UPDATE: General manager Doug Melvin announced that Gamel has a torn ACL, which likely means season-ending surgery. Very tough break for a player who waited to get his shot.
Mat Gamel left yesterday’s game after injuring his right knee chasing a foul ball and now Adam McCalvy of MLB.com reports that the Brewers first baseman is headed back to Milwaukee to be examined by team doctors.
Manager Ron Roenicke sounded pretty pessimistic about Gamel’s status when asked immediately after the game, saying he feared it was serious and might be “a slight tear.”
Gamel has gotten off to a slow start as Prince Fielder’s replacement, hitting just .246 with a .641 OPS in 21 games after biding his time at Triple-A for multiple seasons. Milwaukee doesn’t have an obvious in-house replacement beyond Travis Ishikawa, so calling up Brooks Conrad or third base prospect Taylor Green from Triple-A could be options.
Bill Shaikin of the Los Angeles Times reports that Hall of Fame pitcher Sandy Koufax will be honored with a statue at Dodger Stadium, expected to be unveiled in 2020. Dodger Stadium will be undergoing major renovations, expected to cost around $100 million, after the season. Koufax’s statue will go in a new entertainment plaza beyond center field. The current statue of Jackie Robinson will be moved into the same area.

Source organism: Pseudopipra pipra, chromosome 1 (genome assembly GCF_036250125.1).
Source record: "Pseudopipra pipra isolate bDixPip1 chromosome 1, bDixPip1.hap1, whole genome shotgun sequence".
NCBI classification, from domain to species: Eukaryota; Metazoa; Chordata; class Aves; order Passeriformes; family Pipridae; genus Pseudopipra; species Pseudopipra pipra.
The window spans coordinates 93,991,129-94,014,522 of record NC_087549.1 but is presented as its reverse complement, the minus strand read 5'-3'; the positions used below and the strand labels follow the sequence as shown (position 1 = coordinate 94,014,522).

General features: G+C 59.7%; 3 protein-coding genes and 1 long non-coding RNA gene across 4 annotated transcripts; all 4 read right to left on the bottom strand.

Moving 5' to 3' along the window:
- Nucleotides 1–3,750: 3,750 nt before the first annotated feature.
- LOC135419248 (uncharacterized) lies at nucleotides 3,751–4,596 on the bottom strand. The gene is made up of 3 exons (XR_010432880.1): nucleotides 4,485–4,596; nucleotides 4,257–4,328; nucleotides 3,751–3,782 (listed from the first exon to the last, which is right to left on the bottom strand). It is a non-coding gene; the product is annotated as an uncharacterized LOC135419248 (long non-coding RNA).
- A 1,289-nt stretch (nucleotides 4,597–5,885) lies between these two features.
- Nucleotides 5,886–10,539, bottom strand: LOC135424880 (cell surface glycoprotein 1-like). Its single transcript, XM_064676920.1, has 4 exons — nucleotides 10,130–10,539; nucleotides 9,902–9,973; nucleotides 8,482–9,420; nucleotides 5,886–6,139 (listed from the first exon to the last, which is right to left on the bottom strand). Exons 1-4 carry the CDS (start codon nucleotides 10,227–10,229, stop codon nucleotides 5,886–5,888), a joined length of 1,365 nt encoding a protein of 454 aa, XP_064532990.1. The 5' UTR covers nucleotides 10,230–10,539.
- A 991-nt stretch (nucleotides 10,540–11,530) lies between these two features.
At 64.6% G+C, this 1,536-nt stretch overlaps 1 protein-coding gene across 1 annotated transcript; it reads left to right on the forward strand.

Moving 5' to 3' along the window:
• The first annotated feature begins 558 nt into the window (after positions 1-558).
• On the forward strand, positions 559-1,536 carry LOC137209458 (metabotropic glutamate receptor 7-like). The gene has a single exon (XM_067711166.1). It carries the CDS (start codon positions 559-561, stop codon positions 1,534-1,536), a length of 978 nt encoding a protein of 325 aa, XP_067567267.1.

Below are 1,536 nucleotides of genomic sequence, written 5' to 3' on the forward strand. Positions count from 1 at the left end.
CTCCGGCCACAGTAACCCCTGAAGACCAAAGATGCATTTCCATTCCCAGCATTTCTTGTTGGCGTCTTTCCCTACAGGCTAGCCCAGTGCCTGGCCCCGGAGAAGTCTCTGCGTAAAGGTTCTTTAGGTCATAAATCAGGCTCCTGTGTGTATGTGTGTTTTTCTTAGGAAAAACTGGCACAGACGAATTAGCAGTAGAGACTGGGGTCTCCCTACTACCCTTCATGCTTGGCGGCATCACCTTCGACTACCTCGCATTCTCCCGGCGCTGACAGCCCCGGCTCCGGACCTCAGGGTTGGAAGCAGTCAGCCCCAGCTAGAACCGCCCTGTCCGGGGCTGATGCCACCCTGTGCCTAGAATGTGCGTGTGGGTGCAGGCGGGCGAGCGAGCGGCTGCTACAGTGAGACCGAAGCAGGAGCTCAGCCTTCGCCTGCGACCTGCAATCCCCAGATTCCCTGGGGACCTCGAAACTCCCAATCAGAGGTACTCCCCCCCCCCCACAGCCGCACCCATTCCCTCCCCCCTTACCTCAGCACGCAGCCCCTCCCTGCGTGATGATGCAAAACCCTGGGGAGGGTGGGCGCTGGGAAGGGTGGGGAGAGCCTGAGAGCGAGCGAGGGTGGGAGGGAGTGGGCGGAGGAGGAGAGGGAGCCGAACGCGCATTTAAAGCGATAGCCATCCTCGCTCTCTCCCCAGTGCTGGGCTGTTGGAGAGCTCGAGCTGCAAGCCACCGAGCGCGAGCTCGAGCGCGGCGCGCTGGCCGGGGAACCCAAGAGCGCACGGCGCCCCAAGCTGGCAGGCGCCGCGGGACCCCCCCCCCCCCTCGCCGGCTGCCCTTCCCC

Koufax, 83, had a relatively brief career, pitching parts of 12 seasons in the majors, but they were incredible. He was a seven-time All-Star who won the National League Cy Young Award three times (1963, ’65-66) and the NL Most Valuable Player Award once (’63). He contributed greatly to the ’63 and ’65 championship teams and authored four no-hitters, including a perfect game in ’65.
Koufax was also influential in other ways. As Shaikin notes, Koufax refused to pitch Game 1 of the 1965 World Series to observe Yom Kippur. It was an act that would attract national attention and turn Koufax into an American Jewish icon.
Ahead of the 1966 season, Koufax and Don Drysdale banded together to negotiate against the Dodgers, who were trying to pit the pitchers against each other. They sat out spring training, deciding to use their newfound free time to sign on to the movie Warning Shot. Several weeks later, the Dodgers relented, agreeing to pay Koufax $125,000 and Drysdale $110,000, which was then a lot of money for a baseball player. It would be just a few years later that Curt Flood would challenge the reserve clause. Koufax, Drysdale, and Flood helped the MLB Players Association, founded in 1966, gain traction under the leadership of Marvin Miller.